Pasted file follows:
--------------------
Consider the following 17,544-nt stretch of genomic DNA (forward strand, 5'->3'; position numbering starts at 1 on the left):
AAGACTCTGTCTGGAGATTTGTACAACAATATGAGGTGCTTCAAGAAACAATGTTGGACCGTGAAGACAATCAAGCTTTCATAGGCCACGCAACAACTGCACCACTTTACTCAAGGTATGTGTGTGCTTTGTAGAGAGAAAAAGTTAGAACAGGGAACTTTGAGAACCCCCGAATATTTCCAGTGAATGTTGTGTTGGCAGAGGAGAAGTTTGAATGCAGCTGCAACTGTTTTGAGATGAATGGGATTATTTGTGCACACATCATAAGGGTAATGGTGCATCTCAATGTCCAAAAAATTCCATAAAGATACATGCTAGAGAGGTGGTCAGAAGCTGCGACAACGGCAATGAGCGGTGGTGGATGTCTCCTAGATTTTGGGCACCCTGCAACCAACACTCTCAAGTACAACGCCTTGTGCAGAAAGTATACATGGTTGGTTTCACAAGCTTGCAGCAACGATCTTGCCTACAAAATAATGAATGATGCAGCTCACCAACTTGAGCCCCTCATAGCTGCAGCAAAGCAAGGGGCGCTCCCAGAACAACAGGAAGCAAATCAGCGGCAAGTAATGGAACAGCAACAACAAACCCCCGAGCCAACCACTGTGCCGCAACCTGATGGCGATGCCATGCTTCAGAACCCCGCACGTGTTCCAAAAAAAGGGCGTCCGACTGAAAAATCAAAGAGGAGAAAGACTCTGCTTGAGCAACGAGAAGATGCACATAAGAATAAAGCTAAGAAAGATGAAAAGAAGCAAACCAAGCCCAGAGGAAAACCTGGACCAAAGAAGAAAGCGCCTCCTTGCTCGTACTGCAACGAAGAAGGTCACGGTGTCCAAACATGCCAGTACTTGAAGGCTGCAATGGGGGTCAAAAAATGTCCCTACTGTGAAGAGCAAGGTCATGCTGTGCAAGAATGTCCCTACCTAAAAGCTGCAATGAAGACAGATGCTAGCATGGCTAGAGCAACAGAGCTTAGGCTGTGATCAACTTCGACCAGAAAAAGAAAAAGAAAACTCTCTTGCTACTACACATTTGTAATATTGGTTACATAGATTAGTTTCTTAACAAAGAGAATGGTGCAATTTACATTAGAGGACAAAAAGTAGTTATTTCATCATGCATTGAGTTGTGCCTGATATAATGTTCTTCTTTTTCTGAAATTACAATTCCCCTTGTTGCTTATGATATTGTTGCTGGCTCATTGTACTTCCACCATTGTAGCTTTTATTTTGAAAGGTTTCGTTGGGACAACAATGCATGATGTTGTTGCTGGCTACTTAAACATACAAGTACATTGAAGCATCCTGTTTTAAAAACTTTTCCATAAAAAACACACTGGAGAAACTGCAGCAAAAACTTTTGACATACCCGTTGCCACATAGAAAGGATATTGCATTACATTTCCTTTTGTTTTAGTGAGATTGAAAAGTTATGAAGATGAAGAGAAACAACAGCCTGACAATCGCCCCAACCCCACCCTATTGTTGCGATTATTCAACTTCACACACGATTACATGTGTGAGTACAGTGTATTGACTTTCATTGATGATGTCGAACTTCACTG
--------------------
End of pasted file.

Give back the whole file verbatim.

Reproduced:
Consider the following 17,544-nt stretch of genomic DNA (forward strand, 5'->3'; position numbering starts at 1 on the left):
AAGACTCTGTCTGGAGATTTGTACAACAATATGAGGTGCTTCAAGAAACAATGTTGGACCGTGAAGACAATCAAGCTTTCATAGGCCACGCAACAACTGCACCACTTTACTCAAGGTATGTGTGTGCTTTGTAGAGAGAAAAAGTTAGAACAGGGAACTTTGAGAACCCCCGAATATTTCCAGTGAATGTTGTGTTGGCAGAGGAGAAGTTTGAATGCAGCTGCAACTGTTTTGAGATGAATGGGATTATTTGTGCACACATCATAAGGGTAATGGTGCATCTCAATGTCCAAAAAATTCCATAAAGATACATGCTAGAGAGGTGGTCAGAAGCTGCGACAACGGCAATGAGCGGTGGTGGATGTCTCCTAGATTTTGGGCACCCTGCAACCAACACTCTCAAGTACAACGCCTTGTGCAGAAAGTATACATGGTTGGTTTCACAAGCTTGCAGCAACGATCTTGCCTACAAAATAATGAATGATGCAGCTCACCAACTTGAGCCCCTCATAGCTGCAGCAAAGCAAGGGGCGCTCCCAGAACAACAGGAAGCAAATCAGCGGCAAGTAATGGAACAGCAACAACAAACCCCCGAGCCAACCACTGTGCCGCAACCTGATGGCGATGCCATGCTTCAGAACCCCGCACGTGTTCCAAAAAAAGGGCGTCCGACTGAAAAATCAAAGAGGAGAAAGACTCTGCTTGAGCAACGAGAAGATGCACATAAGAATAAAGCTAAGAAAGATGAAAAGAAGCAAACCAAGCCCAGAGGAAAACCTGGACCAAAGAAGAAAGCGCCTCCTTGCTCGTACTGCAACGAAGAAGGTCACGGTGTCCAAACATGCCAGTACTTGAAGGCTGCAATGGGGGTCAAAAAATGTCCCTACTGTGAAGAGCAAGGTCATGCTGTGCAAGAATGTCCCTACCTAAAAGCTGCAATGAAGACAGATGCTAGCATGGCTAGAGCAACAGAGCTTAGGCTGTGATCAACTTCGACCAGAAAAAGAAAAAGAAAACTCTCTTGCTACTACACATTTGTAATATTGGTTACATAGATTAGTTTCTTAACAAAGAGAATGGTGCAATTTACATTAGAGGACAAAAAGTAGTTATTTCATCATGCATTGAGTTGTGCCTGATATAATGTTCTTCTTTTTCTGAAATTACAATTCCCCTTGTTGCTTATGATATTGTTGCTGGCTCATTGTACTTCCACCATTGTAGCTTTTATTTTGAAAGGTTTCGTTGGGACAACAATGCATGATGTTGTTGCTGGCTACTTAAACATACAAGTACATTGAAGCATCCTGTTTTAAAAACTTTTCCATAAAAAACACACTGGAGAAACTGCAGCAAAAACTTTTGACATACCCGTTGCCACATAGAAAGGATATTGCATTACATTTCCTTTTGTTTTAGTGAGATTGAAAAGTTATGAAGATGAAGAGAAACAACAGCCTGACAATCGCCCCAACCCCACCCTATTGTTGCGATTATTCAACTTCACACACGATTACATGTGTGAGTACAGTGTATTGACTTTCATTGATGATGTCGAACTTCACTG